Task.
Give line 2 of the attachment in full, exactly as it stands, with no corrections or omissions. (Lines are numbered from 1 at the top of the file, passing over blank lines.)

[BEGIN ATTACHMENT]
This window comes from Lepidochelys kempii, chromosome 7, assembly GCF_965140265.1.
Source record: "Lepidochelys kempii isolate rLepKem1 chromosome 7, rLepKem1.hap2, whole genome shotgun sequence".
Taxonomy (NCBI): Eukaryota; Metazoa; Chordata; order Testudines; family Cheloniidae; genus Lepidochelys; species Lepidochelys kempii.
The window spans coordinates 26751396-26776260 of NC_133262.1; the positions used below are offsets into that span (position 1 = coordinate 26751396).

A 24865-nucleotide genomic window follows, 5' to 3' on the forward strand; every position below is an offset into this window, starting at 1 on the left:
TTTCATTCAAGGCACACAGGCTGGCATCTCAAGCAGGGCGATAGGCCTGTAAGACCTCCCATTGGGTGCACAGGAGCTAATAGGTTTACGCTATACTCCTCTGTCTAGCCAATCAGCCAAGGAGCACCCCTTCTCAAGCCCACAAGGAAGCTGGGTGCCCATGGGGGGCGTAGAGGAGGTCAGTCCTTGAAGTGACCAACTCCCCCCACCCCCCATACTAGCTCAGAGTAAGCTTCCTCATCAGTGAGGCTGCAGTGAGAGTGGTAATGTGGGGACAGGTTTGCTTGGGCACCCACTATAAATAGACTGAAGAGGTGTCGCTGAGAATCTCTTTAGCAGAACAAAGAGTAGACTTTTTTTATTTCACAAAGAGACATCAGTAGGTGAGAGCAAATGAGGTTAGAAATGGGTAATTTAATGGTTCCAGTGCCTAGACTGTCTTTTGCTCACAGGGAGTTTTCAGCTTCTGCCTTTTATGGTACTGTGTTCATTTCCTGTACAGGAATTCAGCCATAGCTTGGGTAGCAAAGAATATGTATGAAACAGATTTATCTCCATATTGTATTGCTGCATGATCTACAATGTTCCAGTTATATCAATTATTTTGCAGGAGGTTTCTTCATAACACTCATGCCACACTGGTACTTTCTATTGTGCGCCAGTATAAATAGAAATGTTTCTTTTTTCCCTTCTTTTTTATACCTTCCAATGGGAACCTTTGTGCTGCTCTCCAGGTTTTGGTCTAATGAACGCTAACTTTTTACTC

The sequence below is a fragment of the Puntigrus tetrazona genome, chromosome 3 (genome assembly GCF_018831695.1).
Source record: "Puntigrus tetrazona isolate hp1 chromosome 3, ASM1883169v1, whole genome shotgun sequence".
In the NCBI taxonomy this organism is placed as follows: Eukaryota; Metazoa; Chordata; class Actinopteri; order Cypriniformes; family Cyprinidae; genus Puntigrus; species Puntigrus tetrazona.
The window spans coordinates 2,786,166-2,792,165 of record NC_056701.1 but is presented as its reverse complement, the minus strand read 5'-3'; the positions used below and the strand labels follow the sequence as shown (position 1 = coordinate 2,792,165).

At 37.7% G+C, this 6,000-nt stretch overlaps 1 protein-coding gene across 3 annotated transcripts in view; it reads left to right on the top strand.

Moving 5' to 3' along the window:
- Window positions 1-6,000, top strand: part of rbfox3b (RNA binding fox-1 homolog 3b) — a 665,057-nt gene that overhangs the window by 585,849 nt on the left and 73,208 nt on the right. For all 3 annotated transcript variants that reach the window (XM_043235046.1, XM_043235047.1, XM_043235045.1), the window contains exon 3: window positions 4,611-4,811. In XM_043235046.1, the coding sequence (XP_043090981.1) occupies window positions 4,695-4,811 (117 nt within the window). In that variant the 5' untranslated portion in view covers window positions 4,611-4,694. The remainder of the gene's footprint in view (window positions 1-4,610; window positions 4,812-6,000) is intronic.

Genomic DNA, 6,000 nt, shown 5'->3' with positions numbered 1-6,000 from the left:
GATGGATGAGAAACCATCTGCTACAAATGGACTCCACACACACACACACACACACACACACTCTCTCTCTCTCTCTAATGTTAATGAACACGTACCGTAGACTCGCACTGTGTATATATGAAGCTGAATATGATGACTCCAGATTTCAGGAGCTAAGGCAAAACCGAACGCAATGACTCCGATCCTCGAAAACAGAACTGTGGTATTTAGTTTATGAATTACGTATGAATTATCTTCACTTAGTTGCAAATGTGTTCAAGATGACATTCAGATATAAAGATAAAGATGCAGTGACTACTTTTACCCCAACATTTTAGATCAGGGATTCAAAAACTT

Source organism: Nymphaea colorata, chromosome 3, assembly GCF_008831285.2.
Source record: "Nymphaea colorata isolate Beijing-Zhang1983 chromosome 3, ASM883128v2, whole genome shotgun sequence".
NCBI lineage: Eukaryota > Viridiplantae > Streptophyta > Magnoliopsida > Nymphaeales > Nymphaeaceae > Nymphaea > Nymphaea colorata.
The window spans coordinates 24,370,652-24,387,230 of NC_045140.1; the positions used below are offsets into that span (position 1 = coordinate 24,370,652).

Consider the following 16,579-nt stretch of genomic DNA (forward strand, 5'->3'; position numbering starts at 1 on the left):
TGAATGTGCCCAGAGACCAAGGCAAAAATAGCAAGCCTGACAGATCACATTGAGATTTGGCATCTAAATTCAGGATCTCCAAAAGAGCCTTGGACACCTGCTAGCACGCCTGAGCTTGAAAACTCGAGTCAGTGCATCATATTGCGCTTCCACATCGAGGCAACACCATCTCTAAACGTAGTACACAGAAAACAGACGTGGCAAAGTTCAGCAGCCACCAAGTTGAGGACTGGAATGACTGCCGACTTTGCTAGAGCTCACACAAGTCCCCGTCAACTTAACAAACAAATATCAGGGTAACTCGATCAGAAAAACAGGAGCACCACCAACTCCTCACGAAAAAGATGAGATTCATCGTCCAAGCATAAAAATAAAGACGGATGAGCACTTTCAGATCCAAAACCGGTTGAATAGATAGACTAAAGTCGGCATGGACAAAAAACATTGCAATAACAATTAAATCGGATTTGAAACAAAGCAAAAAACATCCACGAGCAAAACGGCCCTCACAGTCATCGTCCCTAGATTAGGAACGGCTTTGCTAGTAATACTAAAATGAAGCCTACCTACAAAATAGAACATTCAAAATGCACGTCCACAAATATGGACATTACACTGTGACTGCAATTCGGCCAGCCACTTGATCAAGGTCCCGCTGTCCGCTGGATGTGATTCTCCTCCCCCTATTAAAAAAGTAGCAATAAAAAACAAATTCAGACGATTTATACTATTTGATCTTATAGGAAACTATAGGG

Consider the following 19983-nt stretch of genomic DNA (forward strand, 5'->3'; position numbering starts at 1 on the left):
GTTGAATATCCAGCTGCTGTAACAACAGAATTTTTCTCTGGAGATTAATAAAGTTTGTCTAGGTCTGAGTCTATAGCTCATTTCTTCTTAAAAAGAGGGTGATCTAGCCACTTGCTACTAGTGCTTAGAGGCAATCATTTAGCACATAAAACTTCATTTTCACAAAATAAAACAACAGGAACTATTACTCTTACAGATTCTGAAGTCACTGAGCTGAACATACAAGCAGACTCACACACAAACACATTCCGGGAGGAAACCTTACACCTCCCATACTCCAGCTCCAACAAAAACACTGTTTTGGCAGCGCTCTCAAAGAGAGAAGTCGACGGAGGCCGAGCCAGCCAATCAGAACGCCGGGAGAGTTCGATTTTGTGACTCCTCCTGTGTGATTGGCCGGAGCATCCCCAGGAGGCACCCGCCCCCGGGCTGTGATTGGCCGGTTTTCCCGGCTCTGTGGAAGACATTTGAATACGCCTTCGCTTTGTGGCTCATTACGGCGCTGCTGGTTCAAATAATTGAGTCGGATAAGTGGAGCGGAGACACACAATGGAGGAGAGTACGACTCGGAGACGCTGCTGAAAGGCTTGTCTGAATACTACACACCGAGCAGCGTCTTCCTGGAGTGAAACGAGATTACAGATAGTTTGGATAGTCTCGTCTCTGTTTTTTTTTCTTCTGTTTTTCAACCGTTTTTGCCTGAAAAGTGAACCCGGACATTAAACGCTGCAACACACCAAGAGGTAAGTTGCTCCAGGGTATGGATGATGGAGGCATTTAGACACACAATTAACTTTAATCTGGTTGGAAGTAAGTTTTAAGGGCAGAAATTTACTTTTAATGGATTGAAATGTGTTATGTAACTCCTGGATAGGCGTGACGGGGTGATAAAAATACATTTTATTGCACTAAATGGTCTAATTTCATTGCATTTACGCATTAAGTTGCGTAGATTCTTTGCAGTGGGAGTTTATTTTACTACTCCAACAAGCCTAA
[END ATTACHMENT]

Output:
Source record: "Lepidochelys kempii isolate rLepKem1 chromosome 7, rLepKem1.hap2, whole genome shotgun sequence".